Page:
Sciatica refers to pain that radiates along the path of the sciatic nerve and its branches — from your back down your buttock and leg. The sciatic nerve is the longest nerve in your body. It runs from your spinal cord to your buttock and hip area and down the back of each leg.
Sciatica is a symptom, not a disorder. The radiating pain of sciatica signals another problem involving the nerve, such as a herniated disk.
Pain that radiates from your lower (lumbar) spine to your buttock and down the back of your leg is the hallmark of sciatica. You may feel the discomfort almost anywhere along the nerve pathway, but it's especially likely to follow a path from your low back to your buttock and the back of your thigh and calf.
The pain can vary widely, from a mild ache to a sharp, burning sensation or excruciating discomfort. Sometimes it may feel like a jolt or electric shock. It may be worse when you cough or sneeze, and prolonged sitting can aggravate symptoms. Usually only one lower extremity is affected.
Sciatica symptoms include:
Pain. It's especially likely to occur along a path from your low back to your buttock and the back of your thigh and calf.
Numbness or muscle weakness along the nerve pathway in your leg or foot. In some cases, you may have pain in one part of your leg and numbness in another.
Tingling or a pins-and-needles feeling, often in your toes or part of your foot.
A loss of bladder or bowel control. This is a sign of cauda equina syndrome, a rare but serious condition that requires emergency care. If you experience either of these symptoms, seek medical help immediately.
When to see a chiropractic doctor
You experience sudden, severe pain in your low back or leg and numbness or muscle weakness in your leg
The pain follows a violent injury, such as a traffic accident
Your sciatic nerve branches from your spinal cord through your hips and buttocks and down the back of each leg. This nerve controls many of the muscles in your lower legs and provides feeling to your thighs, legs and feet. Sciatica may develop when a nerve root is compressed in your lower (lumbar) spine — often as a result of a herniated disk in your lower back.
Disks are pads of cartilage that separate the bones (vertebrae) in your spine. Filled with a gel-like substance, they keep your spine flexible and act as shock absorbers to cushion the vertebrae when you move.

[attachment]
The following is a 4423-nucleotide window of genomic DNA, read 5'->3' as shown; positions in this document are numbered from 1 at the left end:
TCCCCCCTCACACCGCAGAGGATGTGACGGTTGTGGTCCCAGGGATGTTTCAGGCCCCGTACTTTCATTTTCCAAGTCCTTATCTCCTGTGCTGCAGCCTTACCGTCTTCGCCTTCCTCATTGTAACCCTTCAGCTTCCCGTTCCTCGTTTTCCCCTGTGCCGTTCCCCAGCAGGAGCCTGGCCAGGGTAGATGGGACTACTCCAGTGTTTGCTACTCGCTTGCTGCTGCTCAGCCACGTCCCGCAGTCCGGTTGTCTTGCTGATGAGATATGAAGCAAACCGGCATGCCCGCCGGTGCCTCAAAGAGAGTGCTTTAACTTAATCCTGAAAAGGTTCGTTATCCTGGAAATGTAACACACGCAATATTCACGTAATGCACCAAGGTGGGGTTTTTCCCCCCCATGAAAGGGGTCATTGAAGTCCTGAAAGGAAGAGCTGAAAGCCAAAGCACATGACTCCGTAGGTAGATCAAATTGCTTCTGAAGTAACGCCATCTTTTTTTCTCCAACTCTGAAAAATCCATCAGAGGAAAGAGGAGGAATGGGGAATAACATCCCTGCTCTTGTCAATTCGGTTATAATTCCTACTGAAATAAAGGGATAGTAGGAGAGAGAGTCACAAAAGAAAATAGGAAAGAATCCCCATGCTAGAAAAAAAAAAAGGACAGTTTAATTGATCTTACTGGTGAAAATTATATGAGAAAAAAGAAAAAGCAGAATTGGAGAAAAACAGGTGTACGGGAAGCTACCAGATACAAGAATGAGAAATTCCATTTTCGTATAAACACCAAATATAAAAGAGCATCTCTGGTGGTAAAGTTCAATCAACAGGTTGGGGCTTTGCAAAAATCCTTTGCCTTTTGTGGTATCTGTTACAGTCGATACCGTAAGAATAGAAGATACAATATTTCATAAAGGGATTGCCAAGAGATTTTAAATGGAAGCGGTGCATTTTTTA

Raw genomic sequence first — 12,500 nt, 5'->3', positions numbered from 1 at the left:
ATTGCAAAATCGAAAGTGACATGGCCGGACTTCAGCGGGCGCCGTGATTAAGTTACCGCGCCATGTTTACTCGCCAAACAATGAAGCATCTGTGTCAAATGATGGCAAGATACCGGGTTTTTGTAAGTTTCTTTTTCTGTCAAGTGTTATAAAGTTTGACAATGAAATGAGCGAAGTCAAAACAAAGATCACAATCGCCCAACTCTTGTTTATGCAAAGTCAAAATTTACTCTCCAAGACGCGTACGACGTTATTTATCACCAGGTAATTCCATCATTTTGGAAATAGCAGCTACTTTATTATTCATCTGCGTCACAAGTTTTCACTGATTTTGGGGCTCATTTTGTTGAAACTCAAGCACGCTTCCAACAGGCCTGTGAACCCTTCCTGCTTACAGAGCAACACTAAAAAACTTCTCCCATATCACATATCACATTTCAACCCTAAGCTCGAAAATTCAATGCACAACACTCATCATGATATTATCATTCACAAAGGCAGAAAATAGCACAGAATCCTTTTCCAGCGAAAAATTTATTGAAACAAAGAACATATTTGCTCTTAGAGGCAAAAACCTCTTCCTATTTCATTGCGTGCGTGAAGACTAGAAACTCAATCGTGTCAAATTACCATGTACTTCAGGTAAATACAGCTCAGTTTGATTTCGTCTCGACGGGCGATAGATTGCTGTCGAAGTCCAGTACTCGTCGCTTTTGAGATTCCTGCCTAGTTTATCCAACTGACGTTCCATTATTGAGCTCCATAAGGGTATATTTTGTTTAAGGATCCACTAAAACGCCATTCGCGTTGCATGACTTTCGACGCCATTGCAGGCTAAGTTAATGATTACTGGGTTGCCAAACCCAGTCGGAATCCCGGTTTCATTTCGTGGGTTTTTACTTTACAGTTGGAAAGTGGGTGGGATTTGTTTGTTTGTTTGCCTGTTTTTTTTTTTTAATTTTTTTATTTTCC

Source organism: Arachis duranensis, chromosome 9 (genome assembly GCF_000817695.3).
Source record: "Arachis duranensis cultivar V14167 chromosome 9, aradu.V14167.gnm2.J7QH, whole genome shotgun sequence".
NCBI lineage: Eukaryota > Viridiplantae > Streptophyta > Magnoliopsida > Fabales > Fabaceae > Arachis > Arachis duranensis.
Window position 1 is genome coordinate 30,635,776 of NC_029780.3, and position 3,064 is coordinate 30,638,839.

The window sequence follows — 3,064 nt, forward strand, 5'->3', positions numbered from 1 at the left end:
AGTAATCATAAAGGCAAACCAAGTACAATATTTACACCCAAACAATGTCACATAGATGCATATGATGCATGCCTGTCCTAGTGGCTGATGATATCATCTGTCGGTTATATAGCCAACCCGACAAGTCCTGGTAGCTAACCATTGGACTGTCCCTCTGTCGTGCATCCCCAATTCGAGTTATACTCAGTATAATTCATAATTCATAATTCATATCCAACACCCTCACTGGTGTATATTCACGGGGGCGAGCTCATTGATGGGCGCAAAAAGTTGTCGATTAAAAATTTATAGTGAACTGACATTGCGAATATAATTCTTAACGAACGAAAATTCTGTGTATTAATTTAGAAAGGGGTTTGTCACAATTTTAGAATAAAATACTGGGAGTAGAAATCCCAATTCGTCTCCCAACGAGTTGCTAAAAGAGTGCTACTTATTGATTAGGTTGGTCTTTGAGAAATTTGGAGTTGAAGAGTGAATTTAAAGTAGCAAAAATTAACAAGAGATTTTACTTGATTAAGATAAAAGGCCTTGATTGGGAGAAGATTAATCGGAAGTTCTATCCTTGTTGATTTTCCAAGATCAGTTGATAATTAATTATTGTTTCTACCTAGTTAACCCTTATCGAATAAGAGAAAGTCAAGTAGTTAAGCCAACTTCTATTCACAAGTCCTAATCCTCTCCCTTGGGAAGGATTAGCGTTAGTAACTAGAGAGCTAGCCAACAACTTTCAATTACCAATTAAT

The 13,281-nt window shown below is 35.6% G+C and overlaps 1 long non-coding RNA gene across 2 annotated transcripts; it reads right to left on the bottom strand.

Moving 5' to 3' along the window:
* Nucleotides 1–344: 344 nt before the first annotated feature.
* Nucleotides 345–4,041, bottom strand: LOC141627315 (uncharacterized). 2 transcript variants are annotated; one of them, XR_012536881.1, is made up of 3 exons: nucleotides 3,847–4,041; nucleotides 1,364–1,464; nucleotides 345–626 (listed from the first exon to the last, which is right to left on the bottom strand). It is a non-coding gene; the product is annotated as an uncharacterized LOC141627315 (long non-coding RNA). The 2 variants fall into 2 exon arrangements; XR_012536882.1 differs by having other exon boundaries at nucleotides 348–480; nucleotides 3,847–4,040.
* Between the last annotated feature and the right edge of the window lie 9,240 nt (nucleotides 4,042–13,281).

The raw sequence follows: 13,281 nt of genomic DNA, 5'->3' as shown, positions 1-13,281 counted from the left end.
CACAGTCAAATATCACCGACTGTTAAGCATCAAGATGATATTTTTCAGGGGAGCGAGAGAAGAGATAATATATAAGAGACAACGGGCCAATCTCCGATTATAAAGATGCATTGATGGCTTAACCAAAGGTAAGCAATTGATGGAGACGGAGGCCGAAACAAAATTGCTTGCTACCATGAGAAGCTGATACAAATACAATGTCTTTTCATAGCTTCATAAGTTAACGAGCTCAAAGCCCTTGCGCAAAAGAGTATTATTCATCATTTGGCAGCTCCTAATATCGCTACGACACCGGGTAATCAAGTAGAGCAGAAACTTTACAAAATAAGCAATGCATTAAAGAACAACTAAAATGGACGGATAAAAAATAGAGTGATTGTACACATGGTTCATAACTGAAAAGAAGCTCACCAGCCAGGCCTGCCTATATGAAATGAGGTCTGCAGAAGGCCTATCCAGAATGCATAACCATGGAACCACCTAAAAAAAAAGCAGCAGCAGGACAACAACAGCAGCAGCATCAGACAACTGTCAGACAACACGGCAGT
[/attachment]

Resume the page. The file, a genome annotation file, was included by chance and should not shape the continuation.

If the outer covering of a disk tears (herniates), gel may seep out and press on a nerve root, causing pain in your back, leg or both. If the damaged disk is in the lower part of your back, you may also experience numbness, tingling or weakness in your buttock, leg or foot.
Although a herniated disk is a common cause of sciatic nerve pain, other conditions also can put pressure on your sciatic nerve, including:
Lumbar spinal stenosis
Spinal stenosis is a narrowing of one or more areas in your spine — most often in your upper or lower back. When the narrowing occurs in the lower spine, the lumbar and sacral nerve roots may be affected.
Spondylolisthesis. This condition, often the result of degenerative disk disease, occurs when one vertebra slips slightly forward over another vertebra. The displaced bone may pinch the sciatic nerve where it leaves your spine.
Piriformis syndrome. The piriformis muscle starts at your lower spine and connects to each thighbone (femur). Piriformis syndrome occurs when the muscle becomes tight or goes into spasms, putting pressure on the sciatic nerve. Prolonged sitting, car accidents and falls can contribute to piriformis syndrome.
Spinal tumors. In the spine, tumors can occur inside the spinal cord, within the membranes (meninges) that cover the spinal cord, or in the space between the spinal cord and the vertebrae. As it grows, a tumor compresses the cord itself or the nerve roots.
Trauma. A car accident, fall or blow to your spine can injure the lumbar or sacral nerve roots.